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Latino groups have been invited to the White House for the announcement, which will be made this morning.
Sotomayor seems, in many ways, tailor-made for President Obama as a Supreme Court nominee. She's a highly educated, vastly experienced, liberal-leaning Latina with a compelling personal story, a pragmatic view of the law and a keen sense of how her decisions affect people's lives.
She left for the U.S. District Court in 1992. At the time, Sotomayor told the New York Times that she was inspired to become a judge by an episode of "Perry Mason."
"I thought, what a wonderful occupation to have," Ms. Sotomayor said. "And I made the quantum leap: If that was the prosecutor's job, then the guy who made the decision to dismiss the case was the judge. That was what I was going to be."
Sotomayor presents the most obvious "first" that Obama could fulfill: She would be the first Hispanic justice. And she offers the most compelling life story: Raised by her mother in a Bronx housing project after her father died, Sotomayor rose to the highest academic achievements at Princeton and then Yale Law School. Some say, though, that she has not distinguished herself on the appeals court.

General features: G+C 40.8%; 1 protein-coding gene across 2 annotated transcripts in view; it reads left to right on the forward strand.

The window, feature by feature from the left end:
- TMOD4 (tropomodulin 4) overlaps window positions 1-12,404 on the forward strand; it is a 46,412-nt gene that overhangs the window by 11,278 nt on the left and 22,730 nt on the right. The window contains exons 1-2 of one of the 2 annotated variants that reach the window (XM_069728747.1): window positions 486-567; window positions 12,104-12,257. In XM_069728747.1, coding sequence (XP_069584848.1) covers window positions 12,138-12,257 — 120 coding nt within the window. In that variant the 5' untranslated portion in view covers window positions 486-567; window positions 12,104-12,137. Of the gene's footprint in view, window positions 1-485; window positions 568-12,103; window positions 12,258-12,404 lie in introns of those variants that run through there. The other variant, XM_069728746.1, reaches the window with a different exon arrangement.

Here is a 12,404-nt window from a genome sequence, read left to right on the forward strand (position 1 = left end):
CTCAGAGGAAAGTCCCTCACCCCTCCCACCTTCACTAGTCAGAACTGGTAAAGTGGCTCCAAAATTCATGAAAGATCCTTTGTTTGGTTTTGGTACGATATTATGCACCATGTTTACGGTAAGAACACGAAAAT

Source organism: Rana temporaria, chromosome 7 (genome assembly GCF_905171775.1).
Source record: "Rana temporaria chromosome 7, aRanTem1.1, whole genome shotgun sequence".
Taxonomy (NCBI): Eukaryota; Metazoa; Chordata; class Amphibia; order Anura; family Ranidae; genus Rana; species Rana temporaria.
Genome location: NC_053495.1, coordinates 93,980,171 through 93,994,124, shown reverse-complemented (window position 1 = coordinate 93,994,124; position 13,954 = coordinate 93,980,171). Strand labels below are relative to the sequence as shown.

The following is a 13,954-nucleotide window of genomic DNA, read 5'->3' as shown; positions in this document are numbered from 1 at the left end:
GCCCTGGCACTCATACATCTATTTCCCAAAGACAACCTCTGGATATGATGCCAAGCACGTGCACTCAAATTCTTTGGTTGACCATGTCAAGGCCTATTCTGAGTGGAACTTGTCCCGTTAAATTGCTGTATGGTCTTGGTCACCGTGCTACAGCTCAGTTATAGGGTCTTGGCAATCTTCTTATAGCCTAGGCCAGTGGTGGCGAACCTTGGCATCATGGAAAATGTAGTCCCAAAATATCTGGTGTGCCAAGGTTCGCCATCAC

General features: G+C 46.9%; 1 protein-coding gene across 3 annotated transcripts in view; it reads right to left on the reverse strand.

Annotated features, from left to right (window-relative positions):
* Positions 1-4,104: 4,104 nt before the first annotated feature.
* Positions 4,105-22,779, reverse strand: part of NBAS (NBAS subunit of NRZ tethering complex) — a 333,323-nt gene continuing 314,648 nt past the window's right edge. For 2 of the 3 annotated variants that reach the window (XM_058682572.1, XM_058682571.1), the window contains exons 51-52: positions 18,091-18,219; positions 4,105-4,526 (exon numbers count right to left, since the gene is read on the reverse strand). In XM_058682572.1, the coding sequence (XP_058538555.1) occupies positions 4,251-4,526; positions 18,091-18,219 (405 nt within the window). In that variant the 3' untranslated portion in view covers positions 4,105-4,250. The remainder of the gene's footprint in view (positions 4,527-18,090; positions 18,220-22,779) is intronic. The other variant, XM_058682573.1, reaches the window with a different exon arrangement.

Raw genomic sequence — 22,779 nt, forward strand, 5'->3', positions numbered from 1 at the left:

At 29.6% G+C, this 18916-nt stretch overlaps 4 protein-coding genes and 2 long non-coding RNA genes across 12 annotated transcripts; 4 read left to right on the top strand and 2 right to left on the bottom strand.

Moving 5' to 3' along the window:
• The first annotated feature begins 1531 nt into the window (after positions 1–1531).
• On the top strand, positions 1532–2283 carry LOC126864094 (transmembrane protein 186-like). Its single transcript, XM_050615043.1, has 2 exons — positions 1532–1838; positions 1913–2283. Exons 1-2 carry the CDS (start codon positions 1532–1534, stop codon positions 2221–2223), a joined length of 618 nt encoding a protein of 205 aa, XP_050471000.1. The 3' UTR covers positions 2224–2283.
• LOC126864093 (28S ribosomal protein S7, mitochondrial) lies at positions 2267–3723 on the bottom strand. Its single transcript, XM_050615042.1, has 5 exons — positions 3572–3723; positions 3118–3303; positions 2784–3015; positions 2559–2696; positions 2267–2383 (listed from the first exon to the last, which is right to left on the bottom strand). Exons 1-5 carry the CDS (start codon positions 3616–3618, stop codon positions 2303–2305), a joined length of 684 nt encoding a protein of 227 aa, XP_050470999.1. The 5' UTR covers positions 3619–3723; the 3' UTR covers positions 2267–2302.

It's unclear whether "some" consists of people whispering to the Post directly, or whether they're relying on the same "some" who approached The New Republic's legal correspondent Jeffery Rosen over the past couple weeks to anonymously question Sotomayor's fitness.
Sotomayor has been considered as a potential Supreme Court Justice by both Republican and Democratic presidents.